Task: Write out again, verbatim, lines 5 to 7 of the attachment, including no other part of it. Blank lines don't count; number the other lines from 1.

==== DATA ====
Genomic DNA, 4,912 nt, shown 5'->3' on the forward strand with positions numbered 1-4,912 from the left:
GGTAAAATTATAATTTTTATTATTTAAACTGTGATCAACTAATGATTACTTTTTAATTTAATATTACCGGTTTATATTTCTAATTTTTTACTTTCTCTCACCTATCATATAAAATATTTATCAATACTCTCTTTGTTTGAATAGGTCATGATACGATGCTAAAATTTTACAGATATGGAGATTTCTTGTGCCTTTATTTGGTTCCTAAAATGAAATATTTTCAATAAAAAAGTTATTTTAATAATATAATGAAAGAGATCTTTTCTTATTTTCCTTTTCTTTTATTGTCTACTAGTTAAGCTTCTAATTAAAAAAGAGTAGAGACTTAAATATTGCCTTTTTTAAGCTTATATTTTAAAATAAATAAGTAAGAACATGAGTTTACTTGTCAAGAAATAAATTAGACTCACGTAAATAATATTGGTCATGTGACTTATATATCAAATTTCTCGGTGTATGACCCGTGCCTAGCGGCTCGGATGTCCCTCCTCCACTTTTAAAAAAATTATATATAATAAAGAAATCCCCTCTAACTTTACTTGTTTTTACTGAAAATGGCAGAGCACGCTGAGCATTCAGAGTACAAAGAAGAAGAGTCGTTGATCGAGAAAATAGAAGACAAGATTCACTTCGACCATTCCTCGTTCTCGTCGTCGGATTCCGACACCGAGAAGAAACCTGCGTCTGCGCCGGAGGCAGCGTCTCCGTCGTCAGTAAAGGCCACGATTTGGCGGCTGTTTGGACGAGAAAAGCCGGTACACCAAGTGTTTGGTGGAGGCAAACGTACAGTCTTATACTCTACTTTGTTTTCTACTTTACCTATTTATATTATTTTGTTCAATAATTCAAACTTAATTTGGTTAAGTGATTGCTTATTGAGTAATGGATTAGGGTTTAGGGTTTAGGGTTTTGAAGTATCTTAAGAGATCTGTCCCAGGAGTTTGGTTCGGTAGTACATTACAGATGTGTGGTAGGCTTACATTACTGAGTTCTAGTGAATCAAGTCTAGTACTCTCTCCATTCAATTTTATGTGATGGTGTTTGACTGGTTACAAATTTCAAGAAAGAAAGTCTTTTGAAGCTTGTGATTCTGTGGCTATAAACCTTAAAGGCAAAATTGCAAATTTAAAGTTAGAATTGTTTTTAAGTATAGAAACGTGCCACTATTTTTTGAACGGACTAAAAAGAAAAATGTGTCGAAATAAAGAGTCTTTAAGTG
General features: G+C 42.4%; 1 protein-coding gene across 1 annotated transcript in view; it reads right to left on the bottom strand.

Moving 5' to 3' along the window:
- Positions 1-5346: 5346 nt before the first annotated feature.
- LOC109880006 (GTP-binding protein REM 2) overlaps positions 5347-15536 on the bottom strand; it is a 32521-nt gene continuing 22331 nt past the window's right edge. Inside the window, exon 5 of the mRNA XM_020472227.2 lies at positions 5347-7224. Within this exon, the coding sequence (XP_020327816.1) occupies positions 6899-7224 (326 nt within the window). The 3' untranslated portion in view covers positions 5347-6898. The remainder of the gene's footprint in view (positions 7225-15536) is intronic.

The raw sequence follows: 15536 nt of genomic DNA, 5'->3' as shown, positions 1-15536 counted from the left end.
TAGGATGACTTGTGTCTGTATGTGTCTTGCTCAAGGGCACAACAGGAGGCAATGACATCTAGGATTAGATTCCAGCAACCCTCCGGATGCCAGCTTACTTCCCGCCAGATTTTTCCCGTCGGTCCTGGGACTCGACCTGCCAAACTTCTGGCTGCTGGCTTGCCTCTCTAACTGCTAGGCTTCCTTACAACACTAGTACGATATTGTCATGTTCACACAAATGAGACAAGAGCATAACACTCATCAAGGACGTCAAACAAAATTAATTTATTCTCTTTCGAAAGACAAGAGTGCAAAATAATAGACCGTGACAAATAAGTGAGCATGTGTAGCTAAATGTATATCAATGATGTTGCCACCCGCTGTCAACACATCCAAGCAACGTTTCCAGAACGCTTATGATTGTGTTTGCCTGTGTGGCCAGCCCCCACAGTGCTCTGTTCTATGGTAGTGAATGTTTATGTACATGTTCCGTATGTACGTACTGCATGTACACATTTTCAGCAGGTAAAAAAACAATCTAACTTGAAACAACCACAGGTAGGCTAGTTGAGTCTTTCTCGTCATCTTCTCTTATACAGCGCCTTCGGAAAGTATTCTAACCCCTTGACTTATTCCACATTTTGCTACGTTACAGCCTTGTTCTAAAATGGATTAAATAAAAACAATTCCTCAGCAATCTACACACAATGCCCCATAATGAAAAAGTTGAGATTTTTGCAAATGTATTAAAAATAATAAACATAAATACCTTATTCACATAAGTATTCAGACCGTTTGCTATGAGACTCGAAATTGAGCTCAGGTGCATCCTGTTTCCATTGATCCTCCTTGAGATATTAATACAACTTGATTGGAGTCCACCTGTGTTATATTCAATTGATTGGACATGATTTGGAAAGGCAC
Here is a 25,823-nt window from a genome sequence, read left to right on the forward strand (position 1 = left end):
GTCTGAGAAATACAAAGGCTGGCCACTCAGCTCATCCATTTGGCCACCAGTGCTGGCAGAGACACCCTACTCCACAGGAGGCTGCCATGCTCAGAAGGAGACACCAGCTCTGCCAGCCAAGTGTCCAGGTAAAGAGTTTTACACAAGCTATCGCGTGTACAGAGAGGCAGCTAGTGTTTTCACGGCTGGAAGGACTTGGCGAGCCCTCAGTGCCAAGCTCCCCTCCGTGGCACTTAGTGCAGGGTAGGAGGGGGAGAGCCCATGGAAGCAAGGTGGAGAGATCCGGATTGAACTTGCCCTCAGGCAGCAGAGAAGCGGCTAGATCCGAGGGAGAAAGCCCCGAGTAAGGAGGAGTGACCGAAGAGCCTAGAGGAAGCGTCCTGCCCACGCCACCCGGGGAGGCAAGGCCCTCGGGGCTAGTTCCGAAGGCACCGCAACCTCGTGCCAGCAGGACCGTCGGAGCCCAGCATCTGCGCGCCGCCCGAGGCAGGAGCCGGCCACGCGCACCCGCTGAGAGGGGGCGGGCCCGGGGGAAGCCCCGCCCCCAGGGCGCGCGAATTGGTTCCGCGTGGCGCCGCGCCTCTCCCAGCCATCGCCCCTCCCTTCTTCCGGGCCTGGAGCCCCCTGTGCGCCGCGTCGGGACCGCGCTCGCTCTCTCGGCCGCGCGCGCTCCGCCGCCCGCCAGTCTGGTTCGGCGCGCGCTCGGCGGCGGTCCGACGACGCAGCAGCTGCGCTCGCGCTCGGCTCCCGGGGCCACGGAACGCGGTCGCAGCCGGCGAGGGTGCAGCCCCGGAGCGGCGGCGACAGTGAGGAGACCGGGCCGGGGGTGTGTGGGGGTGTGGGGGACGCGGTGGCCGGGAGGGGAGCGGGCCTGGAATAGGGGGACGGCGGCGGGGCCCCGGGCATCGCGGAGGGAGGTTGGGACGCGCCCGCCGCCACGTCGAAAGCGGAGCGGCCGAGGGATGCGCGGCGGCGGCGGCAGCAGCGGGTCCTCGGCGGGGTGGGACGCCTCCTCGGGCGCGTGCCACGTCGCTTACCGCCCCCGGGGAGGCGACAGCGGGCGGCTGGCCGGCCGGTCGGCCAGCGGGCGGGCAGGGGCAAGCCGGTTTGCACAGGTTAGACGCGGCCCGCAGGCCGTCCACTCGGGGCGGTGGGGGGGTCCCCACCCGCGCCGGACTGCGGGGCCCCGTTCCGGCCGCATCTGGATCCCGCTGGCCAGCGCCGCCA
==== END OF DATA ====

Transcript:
- Positions 1-5346: 5346 nt before the first annotated feature.
- LOC109880006 (GTP-binding protein REM 2) overlaps positions 5347-15536 on the bottom strand; it is a 32521-nt gene continuing 22331 nt past the window's right edge. Inside the window, exon 5 of the mRNA XM_020472227.2 lies at positions 5347-7224. Within this exon, the coding sequence (XP_020327816.1) occupies positions 6899-7224 (326 nt within the window). The 3' untranslated portion in view covers positions 5347-6898. The remainder of the gene's footprint in view (positions 7225-15536) is intronic.

The raw sequence follows: 15536 nt of genomic DNA, 5'->3' as shown, positions 1-15536 counted from the left end.